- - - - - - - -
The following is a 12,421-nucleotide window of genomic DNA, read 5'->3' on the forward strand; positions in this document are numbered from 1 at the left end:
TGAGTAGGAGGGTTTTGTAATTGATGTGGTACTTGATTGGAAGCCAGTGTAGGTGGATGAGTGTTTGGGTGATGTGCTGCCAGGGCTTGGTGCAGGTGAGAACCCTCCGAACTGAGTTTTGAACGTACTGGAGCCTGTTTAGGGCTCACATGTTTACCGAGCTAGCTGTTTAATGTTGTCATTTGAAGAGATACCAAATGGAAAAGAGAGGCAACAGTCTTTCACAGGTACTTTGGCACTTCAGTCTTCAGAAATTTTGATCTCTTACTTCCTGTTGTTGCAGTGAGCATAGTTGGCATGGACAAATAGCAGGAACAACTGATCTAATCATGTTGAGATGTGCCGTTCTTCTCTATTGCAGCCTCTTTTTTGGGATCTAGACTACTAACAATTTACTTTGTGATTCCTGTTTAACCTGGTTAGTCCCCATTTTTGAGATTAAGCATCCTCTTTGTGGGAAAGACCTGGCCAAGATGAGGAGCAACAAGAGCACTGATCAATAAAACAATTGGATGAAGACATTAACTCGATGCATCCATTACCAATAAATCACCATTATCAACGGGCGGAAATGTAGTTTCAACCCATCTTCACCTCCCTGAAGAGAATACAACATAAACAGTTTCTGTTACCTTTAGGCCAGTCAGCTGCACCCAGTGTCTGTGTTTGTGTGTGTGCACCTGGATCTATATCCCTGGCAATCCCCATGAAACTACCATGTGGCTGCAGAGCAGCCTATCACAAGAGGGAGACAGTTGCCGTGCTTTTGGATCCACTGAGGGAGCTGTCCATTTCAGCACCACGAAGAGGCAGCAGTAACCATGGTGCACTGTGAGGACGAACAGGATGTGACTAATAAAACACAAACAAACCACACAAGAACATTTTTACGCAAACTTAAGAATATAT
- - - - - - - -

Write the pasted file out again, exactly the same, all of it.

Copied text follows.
The following is a 12,421-nucleotide window of genomic DNA, read 5'->3' on the forward strand; positions in this document are numbered from 1 at the left end:
TGAGTAGGAGGGTTTTGTAATTGATGTGGTACTTGATTGGAAGCCAGTGTAGGTGGATGAGTGTTTGGGTGATGTGCTGCCAGGGCTTGGTGCAGGTGAGAACCCTCCGAACTGAGTTTTGAACGTACTGGAGCCTGTTTAGGGCTCACATGTTTACCGAGCTAGCTGTTTAATGTTGTCATTTGAAGAGATACCAAATGGAAAAGAGAGGCAACAGTCTTTCACAGGTACTTTGGCACTTCAGTCTTCAGAAATTTTGATCTCTTACTTCCTGTTGTTGCAGTGAGCATAGTTGGCATGGACAAATAGCAGGAACAACTGATCTAATCATGTTGAGATGTGCCGTTCTTCTCTATTGCAGCCTCTTTTTTGGGATCTAGACTACTAACAATTTACTTTGTGATTCCTGTTTAACCTGGTTAGTCCCCATTTTTGAGATTAAGCATCCTCTTTGTGGGAAAGACCTGGCCAAGATGAGGAGCAACAAGAGCACTGATCAATAAAACAATTGGATGAAGACATTAACTCGATGCATCCATTACCAATAAATCACCATTATCAACGGGCGGAAATGTAGTTTCAACCCATCTTCACCTCCCTGAAGAGAATACAACATAAACAGTTTCTGTTACCTTTAGGCCAGTCAGCTGCACCCAGTGTCTGTGTTTGTGTGTGTGCACCTGGATCTATATCCCTGGCAATCCCCATGAAACTACCATGTGGCTGCAGAGCAGCCTATCACAAGAGGGAGACAGTTGCCGTGCTTTTGGATCCACTGAGGGAGCTGTCCATTTCAGCACCACGAAGAGGCAGCAGTAACCATGGTGCACTGTGAGGACGAACAGGATGTGACTAATAAAACACAAACAAACCACACAAGAACATTTTTACGCAAACTTAAGAATATAT